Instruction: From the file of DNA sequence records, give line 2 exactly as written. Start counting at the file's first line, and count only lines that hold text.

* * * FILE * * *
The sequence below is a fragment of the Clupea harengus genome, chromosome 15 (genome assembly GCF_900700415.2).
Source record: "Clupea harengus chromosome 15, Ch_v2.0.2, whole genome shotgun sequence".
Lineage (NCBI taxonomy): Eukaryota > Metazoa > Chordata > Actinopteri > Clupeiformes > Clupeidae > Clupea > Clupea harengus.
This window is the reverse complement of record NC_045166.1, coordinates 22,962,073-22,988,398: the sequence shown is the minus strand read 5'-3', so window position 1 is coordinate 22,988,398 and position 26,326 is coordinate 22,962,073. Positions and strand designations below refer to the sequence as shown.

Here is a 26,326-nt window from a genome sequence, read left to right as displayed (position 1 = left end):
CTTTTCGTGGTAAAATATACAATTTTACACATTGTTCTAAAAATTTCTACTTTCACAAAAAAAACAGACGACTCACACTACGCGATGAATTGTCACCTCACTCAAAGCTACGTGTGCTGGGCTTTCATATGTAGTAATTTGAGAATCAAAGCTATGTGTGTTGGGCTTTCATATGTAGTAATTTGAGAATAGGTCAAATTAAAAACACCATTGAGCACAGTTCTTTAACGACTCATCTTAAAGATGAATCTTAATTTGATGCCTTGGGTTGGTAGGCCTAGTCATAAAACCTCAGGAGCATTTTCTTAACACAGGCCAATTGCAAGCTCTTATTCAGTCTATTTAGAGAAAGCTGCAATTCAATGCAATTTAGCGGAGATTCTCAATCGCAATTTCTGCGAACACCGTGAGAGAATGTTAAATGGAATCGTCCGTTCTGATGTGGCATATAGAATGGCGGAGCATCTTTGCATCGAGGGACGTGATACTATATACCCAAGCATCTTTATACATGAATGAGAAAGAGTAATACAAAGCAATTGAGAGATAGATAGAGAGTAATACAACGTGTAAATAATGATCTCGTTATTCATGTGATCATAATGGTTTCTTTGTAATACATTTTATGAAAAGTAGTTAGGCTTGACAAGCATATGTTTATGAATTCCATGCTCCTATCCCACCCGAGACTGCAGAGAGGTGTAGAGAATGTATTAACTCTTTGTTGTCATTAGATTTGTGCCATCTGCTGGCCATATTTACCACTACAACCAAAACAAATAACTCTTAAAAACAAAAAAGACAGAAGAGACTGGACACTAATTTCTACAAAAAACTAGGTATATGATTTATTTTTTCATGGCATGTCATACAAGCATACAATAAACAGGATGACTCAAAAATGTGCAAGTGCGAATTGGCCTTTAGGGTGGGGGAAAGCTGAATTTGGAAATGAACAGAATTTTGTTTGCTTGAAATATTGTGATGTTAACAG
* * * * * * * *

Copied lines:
Source record: "Clupea harengus chromosome 15, Ch_v2.0.2, whole genome shotgun sequence".